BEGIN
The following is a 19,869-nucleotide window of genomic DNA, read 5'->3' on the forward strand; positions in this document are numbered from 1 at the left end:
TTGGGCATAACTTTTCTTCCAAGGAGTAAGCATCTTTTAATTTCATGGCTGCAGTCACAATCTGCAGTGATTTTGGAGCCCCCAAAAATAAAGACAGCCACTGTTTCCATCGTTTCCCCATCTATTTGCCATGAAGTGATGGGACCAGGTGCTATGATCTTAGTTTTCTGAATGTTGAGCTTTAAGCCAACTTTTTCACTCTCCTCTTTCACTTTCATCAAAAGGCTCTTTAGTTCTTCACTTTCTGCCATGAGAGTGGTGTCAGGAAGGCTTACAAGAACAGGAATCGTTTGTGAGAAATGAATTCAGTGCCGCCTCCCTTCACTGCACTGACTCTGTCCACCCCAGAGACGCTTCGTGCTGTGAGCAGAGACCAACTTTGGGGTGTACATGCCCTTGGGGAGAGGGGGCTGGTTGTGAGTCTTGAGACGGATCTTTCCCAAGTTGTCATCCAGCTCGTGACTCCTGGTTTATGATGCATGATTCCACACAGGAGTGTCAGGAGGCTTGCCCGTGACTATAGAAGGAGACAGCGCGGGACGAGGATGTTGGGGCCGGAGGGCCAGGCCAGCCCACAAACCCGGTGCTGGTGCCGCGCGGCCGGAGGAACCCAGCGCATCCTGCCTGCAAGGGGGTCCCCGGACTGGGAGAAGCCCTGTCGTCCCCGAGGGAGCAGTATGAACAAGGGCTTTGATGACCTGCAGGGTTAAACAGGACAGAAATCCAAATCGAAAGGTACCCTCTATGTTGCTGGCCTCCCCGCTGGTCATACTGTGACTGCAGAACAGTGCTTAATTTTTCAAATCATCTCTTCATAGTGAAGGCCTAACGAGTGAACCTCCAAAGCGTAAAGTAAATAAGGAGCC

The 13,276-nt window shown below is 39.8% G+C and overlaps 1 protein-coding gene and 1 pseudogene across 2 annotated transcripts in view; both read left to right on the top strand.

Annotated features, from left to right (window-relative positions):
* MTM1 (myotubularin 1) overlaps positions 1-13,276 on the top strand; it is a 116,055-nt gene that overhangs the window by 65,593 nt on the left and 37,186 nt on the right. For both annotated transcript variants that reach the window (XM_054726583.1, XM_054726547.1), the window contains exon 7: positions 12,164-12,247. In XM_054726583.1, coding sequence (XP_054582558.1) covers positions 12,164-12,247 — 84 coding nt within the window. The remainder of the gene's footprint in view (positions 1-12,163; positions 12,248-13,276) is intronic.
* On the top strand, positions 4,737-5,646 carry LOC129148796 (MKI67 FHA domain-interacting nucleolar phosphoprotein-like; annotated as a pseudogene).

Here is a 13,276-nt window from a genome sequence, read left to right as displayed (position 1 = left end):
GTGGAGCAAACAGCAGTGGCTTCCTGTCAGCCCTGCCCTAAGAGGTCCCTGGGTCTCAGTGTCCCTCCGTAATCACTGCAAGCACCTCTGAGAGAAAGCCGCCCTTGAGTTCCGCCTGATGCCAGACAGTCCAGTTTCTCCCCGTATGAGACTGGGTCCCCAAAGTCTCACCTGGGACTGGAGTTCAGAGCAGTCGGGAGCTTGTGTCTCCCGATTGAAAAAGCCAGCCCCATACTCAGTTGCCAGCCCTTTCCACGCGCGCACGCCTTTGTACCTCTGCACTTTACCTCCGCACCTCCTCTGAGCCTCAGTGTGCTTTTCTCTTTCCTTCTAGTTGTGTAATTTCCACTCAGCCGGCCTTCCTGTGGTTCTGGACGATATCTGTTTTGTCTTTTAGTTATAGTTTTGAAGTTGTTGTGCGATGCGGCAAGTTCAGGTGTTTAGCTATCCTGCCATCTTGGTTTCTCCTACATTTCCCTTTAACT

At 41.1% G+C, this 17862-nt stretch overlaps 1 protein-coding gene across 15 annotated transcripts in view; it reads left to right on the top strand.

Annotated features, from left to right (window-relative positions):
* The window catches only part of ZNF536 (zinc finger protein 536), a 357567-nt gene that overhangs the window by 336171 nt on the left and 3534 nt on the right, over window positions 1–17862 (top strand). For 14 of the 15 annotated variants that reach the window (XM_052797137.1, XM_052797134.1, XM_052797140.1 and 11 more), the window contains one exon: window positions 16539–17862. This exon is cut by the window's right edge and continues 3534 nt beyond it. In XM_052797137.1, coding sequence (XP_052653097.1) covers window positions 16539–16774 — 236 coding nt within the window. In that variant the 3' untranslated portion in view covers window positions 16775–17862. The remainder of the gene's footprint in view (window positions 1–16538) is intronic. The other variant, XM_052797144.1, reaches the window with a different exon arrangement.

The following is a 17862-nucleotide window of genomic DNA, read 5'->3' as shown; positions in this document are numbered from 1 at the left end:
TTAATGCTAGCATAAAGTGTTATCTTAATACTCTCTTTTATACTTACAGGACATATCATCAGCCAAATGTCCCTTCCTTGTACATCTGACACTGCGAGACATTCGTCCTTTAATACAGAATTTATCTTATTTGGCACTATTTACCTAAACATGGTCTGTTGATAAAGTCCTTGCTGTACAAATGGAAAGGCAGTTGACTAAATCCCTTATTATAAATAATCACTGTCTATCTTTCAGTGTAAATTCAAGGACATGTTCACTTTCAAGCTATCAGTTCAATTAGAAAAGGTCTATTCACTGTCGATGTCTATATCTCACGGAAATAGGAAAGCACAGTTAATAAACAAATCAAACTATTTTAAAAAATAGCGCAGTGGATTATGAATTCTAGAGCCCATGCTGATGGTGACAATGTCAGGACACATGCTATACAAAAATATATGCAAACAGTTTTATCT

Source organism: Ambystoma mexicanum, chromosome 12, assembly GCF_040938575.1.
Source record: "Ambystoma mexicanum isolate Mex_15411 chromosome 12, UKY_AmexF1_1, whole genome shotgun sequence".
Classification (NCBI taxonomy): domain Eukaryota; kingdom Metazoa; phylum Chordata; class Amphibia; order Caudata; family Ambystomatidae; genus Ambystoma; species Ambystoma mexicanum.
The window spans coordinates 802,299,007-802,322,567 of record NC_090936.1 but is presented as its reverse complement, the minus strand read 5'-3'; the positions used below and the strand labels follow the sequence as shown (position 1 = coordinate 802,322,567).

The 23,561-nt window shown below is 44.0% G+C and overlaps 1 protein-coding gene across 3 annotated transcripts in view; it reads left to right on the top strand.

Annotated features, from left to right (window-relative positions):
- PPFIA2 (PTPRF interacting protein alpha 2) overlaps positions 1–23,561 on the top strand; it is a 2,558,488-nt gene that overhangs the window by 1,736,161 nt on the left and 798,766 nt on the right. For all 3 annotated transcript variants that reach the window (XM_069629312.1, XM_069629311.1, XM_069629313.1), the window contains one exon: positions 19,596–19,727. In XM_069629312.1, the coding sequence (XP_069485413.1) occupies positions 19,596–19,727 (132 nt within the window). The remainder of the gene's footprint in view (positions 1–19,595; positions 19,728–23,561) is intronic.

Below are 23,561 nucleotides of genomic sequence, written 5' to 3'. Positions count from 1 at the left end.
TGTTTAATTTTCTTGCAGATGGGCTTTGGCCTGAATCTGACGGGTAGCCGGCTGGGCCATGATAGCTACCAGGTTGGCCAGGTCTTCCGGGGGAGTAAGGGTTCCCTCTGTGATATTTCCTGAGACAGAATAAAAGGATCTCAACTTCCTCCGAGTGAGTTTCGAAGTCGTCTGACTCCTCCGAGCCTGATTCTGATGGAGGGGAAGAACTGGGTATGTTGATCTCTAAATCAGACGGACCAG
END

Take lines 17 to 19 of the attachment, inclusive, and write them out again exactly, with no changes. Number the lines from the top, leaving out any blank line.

The window spans coordinates 802,299,007-802,322,567 of record NC_090936.1 but is presented as its reverse complement, the minus strand read 5'-3'; the positions used below and the strand labels follow the sequence as shown (position 1 = coordinate 802,322,567).

The 23,561-nt window shown below is 44.0% G+C and overlaps 1 protein-coding gene across 3 annotated transcripts in view; it reads left to right on the top strand.

Annotated features, from left to right (window-relative positions):